Noteworthy is the fact that in March 2020, global markets dropped by about 25%, similar to the volatility we have today. When we then asked which companies were the most resilient – it was companies that had strong supply chains and strong supply relationships as well as strong relationships with their employees. This was to ensure safety and productivity.
And interestingly, this was benefiting the companies and how this effect was concentrated in the industries that were most affected. This was a very important lesson, the fact that over a decade we had a huge emphasis on efficiency, this has been transparent in price dropping, etc. but it has compromised things like supplier relationships, so this has shown that it’s important to focus not only on efficiency but also on relationships, supplier relationships.
The Essence of Sustainable Transformation: Collaboration, Quick Wins and Long-Term Goals
Another important message underlying most presentations was that no matter how we approach sustainable transformation, success won’t be possible without collaboration and setting clear long-term and mid-term goals. In other words, sustainability is a journey where starting with fast and easy goals will pave the way toward larger and heftier ones, engaging everyone on the way progressively. And this is true both in terms of how companies engage employees and business units internally as well as in external relations and sectoral collaboration.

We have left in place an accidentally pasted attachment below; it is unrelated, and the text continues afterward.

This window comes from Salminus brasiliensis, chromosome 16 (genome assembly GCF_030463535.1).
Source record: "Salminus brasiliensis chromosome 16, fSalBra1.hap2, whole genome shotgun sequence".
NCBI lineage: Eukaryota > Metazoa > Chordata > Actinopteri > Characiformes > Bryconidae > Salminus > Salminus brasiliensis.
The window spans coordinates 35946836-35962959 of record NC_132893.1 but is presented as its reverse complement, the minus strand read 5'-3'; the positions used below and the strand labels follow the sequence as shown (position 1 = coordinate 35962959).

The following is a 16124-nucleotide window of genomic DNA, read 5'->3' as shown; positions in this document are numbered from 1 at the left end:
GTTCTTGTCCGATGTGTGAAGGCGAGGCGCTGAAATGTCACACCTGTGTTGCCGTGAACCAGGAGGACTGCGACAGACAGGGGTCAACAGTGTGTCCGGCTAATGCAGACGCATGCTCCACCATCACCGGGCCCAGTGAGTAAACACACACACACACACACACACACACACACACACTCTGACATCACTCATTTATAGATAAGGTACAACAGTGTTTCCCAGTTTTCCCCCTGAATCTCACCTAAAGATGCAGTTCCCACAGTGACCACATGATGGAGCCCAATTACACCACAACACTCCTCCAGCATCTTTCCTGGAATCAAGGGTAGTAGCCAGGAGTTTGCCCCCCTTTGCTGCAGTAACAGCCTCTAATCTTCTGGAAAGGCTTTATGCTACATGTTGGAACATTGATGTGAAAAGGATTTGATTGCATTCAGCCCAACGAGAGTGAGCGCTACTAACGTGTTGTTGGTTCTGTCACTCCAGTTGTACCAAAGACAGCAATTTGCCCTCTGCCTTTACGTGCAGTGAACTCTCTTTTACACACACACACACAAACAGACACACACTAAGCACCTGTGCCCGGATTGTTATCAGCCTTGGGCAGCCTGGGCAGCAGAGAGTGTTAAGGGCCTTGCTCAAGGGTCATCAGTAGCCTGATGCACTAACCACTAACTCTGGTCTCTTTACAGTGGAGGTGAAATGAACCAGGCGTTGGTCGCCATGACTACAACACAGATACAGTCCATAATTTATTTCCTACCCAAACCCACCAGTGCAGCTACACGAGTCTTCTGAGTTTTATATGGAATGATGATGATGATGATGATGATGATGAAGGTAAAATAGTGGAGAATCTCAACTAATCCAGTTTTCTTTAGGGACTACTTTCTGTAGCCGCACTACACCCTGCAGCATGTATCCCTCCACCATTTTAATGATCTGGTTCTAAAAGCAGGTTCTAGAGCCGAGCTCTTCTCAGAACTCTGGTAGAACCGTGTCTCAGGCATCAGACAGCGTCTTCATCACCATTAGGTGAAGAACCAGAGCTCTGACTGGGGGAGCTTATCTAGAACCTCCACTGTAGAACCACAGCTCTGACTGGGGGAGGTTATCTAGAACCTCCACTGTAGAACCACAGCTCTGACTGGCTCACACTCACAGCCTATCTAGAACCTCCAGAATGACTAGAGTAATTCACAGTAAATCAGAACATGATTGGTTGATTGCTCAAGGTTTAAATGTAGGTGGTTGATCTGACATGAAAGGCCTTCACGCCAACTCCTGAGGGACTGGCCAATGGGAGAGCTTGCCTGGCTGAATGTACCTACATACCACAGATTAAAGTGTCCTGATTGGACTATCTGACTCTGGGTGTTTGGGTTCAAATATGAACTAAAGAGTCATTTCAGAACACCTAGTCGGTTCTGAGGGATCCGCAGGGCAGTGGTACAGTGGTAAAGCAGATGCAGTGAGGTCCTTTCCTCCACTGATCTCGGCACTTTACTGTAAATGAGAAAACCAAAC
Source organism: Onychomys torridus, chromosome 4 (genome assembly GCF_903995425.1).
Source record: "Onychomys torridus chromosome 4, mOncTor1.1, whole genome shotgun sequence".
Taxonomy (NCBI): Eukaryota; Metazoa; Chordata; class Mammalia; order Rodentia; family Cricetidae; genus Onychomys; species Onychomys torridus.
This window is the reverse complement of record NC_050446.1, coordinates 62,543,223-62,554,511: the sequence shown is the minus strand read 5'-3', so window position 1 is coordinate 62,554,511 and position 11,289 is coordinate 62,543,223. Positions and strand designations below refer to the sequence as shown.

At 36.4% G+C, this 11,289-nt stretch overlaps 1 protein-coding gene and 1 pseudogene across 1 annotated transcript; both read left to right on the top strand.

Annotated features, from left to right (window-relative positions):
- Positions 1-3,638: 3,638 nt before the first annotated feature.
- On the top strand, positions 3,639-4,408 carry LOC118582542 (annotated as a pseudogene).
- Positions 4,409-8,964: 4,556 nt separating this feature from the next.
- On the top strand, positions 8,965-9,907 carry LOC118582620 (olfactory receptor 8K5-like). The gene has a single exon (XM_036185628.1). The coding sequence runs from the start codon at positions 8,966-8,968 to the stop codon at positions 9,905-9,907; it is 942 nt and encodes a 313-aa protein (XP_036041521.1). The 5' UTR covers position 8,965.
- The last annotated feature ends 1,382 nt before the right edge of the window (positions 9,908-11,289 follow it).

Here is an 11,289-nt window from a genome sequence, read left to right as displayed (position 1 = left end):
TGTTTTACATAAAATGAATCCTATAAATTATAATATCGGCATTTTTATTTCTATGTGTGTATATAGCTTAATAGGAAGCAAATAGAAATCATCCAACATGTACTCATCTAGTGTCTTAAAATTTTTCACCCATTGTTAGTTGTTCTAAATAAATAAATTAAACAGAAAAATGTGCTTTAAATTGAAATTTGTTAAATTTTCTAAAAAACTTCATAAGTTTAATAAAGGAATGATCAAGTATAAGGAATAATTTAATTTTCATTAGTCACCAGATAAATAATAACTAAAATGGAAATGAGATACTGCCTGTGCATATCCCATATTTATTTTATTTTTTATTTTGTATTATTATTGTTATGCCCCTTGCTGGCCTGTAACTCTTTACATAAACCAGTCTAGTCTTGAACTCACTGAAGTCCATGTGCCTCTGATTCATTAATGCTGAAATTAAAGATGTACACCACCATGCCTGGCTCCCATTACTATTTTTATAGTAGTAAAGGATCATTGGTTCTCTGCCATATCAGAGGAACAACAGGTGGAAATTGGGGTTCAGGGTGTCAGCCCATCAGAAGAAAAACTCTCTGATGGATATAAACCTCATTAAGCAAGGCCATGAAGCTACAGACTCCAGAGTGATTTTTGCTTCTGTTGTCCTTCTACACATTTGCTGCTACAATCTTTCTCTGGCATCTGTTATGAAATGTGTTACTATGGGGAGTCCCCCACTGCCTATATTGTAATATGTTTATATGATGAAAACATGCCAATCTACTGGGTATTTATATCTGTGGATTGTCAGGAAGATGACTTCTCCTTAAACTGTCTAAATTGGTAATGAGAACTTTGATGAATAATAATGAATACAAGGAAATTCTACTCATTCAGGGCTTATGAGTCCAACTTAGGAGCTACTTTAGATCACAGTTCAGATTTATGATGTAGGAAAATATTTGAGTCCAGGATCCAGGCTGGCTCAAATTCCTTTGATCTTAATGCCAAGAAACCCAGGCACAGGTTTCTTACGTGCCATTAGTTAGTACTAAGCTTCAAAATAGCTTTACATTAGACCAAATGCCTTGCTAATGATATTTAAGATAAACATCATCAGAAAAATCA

Shristi Ella, ESG Project Manager at Husky Technologies pointed out how important it is to have both a top-down and as well as bottom-up approach and for employees to feel engaged and empowered to drive sustainability initiatives. “Employees have to feel they’re making a difference, they need to understand sustainability goals and why they’re important,” she said. And it’s vital, she continued, to make sure we have clear check-in points rather than setting 2050 objectives, which prove to be unrealistic.
In terms of wider, industry-level collaboration, sector initiatives, facilitated by EcoVadis are of course an excellent example. As Jan Paul van der Velde Chief Procurement Officer at AkzoNobel observed“Sector initiatives are the way forward. Step up and start collaborating. Time is of the essence, and to do it well you need to do it together.” He went on to explain that given companies in the same industry typically share a great many suppliers, it makes sense to know which ones they are. “ It is about the goal - how can you make sure that your suppliers can effectively work with the entire industry. We have fear competition on some, but there is no competition on this. In order to make this change, an industry needs to step up all together, and that’s what we’re doing.”
Christianna Reed, Vice President, General Counsel at Brooks Automation concurred, “One company alone won’t change the world, but by working together we can have so much success.”